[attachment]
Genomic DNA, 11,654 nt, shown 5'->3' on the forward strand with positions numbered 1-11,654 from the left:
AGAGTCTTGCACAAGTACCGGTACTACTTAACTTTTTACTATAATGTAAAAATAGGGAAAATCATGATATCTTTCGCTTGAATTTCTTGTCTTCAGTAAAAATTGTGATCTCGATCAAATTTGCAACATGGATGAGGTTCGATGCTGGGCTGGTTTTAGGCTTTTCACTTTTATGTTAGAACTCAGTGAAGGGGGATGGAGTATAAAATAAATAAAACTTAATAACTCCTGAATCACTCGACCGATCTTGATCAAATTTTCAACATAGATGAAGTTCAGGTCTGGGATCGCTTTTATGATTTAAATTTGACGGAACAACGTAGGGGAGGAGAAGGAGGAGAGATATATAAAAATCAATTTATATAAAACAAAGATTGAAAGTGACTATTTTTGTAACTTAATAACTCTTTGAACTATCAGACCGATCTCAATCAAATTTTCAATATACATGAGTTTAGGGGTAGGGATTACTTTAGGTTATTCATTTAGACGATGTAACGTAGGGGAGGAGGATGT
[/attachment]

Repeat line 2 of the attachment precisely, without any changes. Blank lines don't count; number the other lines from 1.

AGAGTCTTGCACAAGTACCGGTACTACTTAACTTTTTACTATAATGTAAAAATAGGGAAAATCATGATATCTTTCGCTTGAATTTCTTGTCTTCAGTAAAAATTGTGATCTCGATCAAATTTGCAACATGGATGAGGTTCGATGCTGGGCTGGTTTTAGGCTTTTCACTTTTATGTTAGAACTCAGTGAAGGGGGATGGAGTATAAAATAAATAAAACTTAATAACTCCTGAATCACTCGACCGATCTTGATCAAATTTTCAACATAGATGAAGTTCAGGTCTGGGATCGCTTTTATGATTTAAATTTGACGGAACAACGTAGGGGAGGAGAAGGAGGAGAGATATATAAAAATCAATTTATATAAAACAAAGATTGAAAGTGACTATTTTTGTAACTTAATAACTCTTTGAACTATCAGACCGATCTCAATCAAATTTTCAATATACATGAGTTTAGGGGTAGGGATTACTTTAGGTTATTCATTTAGACGATGTAACGTAGGGGAGGAGGATGT